High cholesterol levels in the bloodstream have been linked to arteriosclerosis, the build-up of fatty substances lining the blood vessels, sometimes causing blockages. However, many people don’t realize that most cholesterol is produced by our own bodies, and that it is, in fact, essential to life. It’s just the excess that’s the problem.

Excess is a problem in many areas of nutrition. Take vitamins, for example. Or not. There seems to be a feeling that you can never take too many vitamins–but in fact, these complex organic molecules are needed in very small quantities and can easily be obtained simply by eating a properly balanced diet. Some people take massive doses in pill form; a pretty futile exercise, since in most cases the excess is simply excreted.

Worse, it’s even possible to poison yourself with vitamins. Excess vitamin C, for example, is converted to a product, oxalic acid, that is toxic. Excess vitamin A over long periods can cause loss of hair, bone and joint pains and loss of appetite. Too much vitamin D can cause an overload of calcium in the blood. Megavitamin therapy should therefore always be supervised by a physician.

We also need certain non-organic substances, or minerals, in small amounts–very small amounts in most cases, since almost all of these minerals would be lethal if ingested on a large scale.  (Arsenic, for example, plays a small but important role in the body.)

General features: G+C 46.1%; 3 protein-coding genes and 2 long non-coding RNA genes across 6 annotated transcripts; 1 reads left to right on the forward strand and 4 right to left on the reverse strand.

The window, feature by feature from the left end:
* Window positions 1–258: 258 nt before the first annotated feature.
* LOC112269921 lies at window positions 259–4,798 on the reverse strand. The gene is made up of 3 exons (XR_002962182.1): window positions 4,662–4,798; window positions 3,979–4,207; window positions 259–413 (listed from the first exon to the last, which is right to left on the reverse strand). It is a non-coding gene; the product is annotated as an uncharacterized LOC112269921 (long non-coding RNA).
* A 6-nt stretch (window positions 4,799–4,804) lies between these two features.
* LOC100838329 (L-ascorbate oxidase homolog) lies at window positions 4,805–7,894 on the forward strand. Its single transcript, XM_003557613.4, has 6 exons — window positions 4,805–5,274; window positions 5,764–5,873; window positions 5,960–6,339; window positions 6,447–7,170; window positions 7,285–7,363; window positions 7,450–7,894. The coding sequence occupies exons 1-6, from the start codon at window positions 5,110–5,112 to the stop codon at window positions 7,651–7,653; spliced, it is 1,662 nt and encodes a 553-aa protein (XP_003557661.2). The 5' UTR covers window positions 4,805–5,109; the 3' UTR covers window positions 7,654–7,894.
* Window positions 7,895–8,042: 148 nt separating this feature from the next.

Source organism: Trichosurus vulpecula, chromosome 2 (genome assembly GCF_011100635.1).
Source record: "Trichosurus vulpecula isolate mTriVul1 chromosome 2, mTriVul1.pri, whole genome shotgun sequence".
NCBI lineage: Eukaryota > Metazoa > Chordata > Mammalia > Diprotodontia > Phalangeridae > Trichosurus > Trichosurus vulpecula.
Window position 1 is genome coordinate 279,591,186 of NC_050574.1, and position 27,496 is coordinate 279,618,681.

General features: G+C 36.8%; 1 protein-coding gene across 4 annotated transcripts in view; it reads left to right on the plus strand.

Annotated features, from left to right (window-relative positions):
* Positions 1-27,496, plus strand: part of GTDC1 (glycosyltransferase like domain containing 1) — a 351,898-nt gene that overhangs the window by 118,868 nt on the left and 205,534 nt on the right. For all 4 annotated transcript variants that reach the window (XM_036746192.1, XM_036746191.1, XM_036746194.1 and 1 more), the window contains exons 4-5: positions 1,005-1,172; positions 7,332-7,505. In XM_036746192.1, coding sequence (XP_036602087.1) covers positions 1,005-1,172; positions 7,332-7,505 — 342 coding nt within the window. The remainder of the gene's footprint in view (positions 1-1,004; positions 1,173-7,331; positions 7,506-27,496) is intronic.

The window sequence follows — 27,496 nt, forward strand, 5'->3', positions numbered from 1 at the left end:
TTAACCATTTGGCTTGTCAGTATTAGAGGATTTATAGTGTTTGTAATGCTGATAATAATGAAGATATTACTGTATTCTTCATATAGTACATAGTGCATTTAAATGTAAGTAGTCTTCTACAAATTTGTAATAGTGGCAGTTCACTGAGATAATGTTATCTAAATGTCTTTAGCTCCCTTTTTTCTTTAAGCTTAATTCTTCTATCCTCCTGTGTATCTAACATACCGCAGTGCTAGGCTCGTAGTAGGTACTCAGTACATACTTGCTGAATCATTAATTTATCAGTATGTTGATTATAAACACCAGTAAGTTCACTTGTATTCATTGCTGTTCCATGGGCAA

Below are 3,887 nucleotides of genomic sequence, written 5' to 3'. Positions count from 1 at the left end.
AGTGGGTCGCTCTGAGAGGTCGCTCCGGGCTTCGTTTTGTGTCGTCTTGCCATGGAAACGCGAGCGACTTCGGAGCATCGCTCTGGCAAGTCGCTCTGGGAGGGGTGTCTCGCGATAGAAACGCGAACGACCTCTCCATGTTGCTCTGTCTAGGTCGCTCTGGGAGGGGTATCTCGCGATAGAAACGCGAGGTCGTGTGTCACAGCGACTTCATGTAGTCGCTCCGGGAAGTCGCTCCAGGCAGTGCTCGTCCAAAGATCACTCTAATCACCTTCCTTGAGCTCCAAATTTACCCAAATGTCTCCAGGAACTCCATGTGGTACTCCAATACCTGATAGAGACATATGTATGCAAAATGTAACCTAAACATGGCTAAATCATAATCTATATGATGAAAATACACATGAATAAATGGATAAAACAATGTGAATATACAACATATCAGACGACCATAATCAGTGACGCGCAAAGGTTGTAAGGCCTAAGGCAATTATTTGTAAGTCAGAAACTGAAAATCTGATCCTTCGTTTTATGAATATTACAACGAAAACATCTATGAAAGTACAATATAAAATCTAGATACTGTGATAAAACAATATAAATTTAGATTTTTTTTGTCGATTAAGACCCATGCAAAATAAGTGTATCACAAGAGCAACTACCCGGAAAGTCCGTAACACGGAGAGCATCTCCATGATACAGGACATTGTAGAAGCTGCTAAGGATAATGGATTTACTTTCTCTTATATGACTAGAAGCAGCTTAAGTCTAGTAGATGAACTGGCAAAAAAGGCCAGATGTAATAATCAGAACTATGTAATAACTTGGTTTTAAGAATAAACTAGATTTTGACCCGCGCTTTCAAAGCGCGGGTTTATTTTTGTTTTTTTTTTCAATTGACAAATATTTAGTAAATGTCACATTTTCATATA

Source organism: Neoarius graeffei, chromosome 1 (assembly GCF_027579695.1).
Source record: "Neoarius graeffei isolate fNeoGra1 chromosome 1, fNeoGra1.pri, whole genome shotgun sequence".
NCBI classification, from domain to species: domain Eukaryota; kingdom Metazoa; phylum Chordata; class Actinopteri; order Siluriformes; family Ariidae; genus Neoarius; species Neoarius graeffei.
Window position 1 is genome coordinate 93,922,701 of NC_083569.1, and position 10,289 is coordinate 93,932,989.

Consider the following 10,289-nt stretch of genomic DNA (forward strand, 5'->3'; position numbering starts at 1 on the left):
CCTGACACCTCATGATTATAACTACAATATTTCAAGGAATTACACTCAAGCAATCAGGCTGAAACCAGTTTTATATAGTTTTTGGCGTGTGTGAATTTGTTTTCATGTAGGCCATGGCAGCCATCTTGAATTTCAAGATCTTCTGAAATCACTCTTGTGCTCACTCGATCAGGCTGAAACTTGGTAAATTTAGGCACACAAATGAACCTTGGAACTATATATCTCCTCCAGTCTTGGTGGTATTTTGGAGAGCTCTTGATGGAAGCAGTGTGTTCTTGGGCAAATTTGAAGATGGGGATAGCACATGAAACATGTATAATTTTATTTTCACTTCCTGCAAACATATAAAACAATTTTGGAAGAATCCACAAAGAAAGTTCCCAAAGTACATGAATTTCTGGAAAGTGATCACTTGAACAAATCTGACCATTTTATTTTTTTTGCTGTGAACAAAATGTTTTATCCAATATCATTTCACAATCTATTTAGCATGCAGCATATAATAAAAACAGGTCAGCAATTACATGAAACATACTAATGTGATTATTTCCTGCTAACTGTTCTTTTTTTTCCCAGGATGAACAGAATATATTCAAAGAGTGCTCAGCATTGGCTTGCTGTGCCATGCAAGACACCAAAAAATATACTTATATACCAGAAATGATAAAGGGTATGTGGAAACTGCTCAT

Some of the more vital minerals are calcium, needed particularly for bones and teeth; potassium and sodium, which maintain the normal flow of nerve signals and muscle movements, and iron, which helps your body carry the oxygen used to release energy from the foods you eat.

The other major kind of nutrient humans require is protein. Contrary to what a lot of people believe, protein isn’t as important as a source of energy–carbohydrates and fats, remember, provide most of that–as it is as a source of certain vital amino acids required for growth and renewal. On average we need 0.5 to 0.7 grams of protein per kilogram of body weight per day. Growing children require four or five times as much.

If all this talk of nutrients has left you dry, then consider the importance of water. About half the weight of ordinary food is water (certain baked goods I’ve made in my own kitchen notwithstanding). In a temperate climate, someone doing light work requires about two litres of water each day to replace what is lost, leaving about one litre to be drunk as liquid. In the tropics workers sometimes have to consume as much as nine litres daily.  Water does help cool us down, but it’s most important as a “universal solvent” for digestion and the many other chemical reactions that take place in our bodies.

Of course, all this is just the briefest overview of the topic of nutrition. One could talk about oat bran, one could talk about leafy green vegetables, one could talk about the benefits and problems associated with vegetarianism, one could discuss our societal love affair with dieting–one could go on and on on the subject, until one’s readers were sick of it.

But not this one. This one is done.